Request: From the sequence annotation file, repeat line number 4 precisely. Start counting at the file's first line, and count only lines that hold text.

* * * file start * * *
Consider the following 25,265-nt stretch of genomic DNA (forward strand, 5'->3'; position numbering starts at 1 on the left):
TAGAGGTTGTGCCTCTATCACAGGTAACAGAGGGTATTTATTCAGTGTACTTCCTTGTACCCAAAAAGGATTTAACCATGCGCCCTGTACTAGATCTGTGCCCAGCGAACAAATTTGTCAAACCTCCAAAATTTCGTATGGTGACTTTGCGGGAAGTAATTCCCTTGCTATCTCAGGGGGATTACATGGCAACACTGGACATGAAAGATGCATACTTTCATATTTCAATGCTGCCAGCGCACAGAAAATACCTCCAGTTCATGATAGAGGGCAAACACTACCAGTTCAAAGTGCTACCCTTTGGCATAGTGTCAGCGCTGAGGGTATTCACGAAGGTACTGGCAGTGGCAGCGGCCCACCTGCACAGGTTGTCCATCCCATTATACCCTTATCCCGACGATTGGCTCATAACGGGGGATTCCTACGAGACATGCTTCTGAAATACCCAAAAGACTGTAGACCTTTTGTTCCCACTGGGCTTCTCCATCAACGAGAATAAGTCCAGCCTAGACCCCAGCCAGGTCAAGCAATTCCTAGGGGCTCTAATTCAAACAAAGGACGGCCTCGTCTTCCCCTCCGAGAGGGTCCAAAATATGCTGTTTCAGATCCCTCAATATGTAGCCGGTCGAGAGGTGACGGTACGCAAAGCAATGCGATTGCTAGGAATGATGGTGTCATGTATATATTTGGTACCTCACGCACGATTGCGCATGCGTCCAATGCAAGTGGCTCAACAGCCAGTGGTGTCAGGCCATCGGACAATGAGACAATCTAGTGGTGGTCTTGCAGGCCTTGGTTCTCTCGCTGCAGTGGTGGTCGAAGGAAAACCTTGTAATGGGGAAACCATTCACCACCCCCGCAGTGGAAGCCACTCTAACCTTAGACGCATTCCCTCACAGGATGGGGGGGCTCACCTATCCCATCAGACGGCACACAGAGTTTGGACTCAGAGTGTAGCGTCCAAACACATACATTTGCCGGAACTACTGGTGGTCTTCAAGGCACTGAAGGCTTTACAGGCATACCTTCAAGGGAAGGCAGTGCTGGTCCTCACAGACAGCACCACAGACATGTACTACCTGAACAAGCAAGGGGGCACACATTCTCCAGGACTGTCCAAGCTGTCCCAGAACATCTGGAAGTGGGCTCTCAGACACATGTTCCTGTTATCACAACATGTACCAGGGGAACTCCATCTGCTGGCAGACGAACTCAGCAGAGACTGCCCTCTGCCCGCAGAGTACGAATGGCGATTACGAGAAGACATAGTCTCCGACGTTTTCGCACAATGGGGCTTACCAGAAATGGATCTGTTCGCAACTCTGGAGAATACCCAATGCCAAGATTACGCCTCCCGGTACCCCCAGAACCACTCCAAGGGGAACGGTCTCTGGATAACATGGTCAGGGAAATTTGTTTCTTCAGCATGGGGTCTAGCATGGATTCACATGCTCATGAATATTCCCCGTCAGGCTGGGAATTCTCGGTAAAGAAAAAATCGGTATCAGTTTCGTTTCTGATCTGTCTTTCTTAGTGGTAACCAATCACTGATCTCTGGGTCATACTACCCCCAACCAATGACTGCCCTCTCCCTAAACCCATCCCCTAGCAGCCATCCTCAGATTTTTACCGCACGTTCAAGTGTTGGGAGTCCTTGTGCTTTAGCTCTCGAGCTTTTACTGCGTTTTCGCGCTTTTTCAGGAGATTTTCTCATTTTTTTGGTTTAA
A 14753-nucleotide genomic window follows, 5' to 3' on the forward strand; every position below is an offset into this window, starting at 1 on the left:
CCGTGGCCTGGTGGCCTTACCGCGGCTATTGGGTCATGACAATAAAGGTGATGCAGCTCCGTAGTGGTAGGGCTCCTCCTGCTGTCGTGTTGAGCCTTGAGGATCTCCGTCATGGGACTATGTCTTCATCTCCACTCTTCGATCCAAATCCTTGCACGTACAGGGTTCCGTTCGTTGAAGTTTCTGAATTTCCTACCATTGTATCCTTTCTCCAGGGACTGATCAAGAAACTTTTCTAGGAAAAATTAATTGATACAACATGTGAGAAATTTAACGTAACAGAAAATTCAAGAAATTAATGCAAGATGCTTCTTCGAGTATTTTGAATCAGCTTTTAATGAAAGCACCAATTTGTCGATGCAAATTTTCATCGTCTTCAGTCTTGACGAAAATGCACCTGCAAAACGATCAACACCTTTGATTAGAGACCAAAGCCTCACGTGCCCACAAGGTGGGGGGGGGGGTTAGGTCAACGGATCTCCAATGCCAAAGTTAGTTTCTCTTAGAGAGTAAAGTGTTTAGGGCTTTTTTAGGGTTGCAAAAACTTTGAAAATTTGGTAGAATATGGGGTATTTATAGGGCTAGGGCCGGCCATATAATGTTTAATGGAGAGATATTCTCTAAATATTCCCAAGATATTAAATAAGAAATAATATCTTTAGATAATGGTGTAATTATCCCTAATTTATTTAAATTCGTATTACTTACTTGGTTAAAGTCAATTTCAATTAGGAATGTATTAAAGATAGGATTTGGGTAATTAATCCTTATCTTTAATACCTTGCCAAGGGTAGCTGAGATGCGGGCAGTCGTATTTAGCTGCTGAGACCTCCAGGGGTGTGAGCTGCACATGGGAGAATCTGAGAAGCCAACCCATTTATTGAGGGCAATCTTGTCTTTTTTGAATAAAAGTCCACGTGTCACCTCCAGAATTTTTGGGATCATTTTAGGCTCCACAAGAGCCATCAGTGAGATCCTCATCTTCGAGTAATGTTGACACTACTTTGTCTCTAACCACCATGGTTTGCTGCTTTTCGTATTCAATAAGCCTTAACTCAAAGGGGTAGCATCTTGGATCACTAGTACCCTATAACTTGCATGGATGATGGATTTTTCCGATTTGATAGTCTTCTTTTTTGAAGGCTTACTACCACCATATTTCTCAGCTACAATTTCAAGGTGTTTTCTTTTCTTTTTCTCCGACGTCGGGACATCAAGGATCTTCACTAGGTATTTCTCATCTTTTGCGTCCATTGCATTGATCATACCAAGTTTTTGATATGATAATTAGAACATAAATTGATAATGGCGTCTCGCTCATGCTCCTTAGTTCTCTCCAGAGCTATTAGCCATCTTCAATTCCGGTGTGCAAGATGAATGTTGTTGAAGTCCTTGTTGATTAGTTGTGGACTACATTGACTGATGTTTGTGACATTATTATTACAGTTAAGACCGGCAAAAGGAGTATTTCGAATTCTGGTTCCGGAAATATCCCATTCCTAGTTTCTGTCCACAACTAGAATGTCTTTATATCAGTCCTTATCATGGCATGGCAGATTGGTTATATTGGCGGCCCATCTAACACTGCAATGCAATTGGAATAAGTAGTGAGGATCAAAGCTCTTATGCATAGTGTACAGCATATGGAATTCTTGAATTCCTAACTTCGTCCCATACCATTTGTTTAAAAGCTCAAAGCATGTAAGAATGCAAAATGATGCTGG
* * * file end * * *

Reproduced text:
CCGTGGCCTGGTGGCCTTACCGCGGCTATTGGGTCATGACAATAAAGGTGATGCAGCTCCGTAGTGGTAGGGCTCCTCCTGCTGTCGTGTTGAGCCTTGAGGATCTCCGTCATGGGACTATGTCTTCATCTCCACTCTTCGATCCAAATCCTTGCACGTACAGGGTTCCGTTCGTTGAAGTTTCTGAATTTCCTACCATTGTATCCTTTCTCCAGGGACTGATCAAGAAACTTTTCTAGGAAAAATTAATTGATACAACATGTGAGAAATTTAACGTAACAGAAAATTCAAGAAATTAATGCAAGATGCTTCTTCGAGTATTTTGAATCAGCTTTTAATGAAAGCACCAATTTGTCGATGCAAATTTTCATCGTCTTCAGTCTTGACGAAAATGCACCTGCAAAACGATCAACACCTTTGATTAGAGACCAAAGCCTCACGTGCCCACAAGGTGGGGGGGGGGGTTAGGTCAACGGATCTCCAATGCCAAAGTTAGTTTCTCTTAGAGAGTAAAGTGTTTAGGGCTTTTTTAGGGTTGCAAAAACTTTGAAAATTTGGTAGAATATGGGGTATTTATAGGGCTAGGGCCGGCCATATAATGTTTAATGGAGAGATATTCTCTAAATATTCCCAAGATATTAAATAAGAAATAATATCTTTAGATAATGGTGTAATTATCCCTAATTTATTTAAATTCGTATTACTTACTTGGTTAAAGTCAATTTCAATTAGGAATGTATTAAAGATAGGATTTGGGTAATTAATCCTTATCTTTAATACCTTGCCAAGGGTAGCTGAGATGCGGGCAGTCGTATTTAGCTGCTGAGACCTCCAGGGGTGTGAGCTGCACATGGGAGAATCTGAGAAGCCAACCCATTTATTGAGGGCAATCTTGTCTTTTTTGAATAAAAGTCCACGTGTCACCTCCAGAATTTTTGGGATCATTTTAGGCTCCACAAGAGCCATCAGTGAGATCCTCATCTTCGAGTAATGTTGACACTACTTTGTCTCTAACCACCATGGTTTGCTGCTTTTCGTATTCAATAAGCCTTAACTCAAAGGGGTAGCATCTTGGATCACTAGTACCCTATAACTTGCATGGATGATGGATTTTTCCGATTTGATAGTCTTCTTTTTTGAAGGCTTACTACCACCATATTTCTCAGCTACAATTTCAAGGTGTTTTCTTTTCTTTTTCTCCGACGTCGGGACATCAAGGATCTTCACTAGGTATTTCTCATCTTTTGCGTCCATTGCATTGATCATACCAAGTTTTTGATATGATAATTAGAACATAAATTGATAATGGCGTCTCGCTCATGCTCCTTAGTTCTCTCCAGAGCTATTAGCCATCTTCAATTCCGGTGTGCAAGATGAATGTTGTTGAAGTCCTTGTTGATTAGTTGTGGACTACATTGACTGATGTTTGTGACATTATTATTACAGTTAAGACCGGCAAAAGGAGTATTTCGAATTCTGGTTCCGGAAATATCCCATTCCTAGTTTCTGTCCACAACTAGAATGTCTTTATATCAGTCCTTATCATGGCATGGCAGATTGGTTATATTGGCGGCCCATCTAACACTGCAATGCAATTGGAATAAGTAGTGAGGATCAAAGCTCTTATGCATAGTGTACAGCATATGGAATTCTTGAATTCCTAACTTCGTCCCATACCATTTGTTTAAAAGCTCAAAGCATGTAAGAATGCAAAATGATGCTGG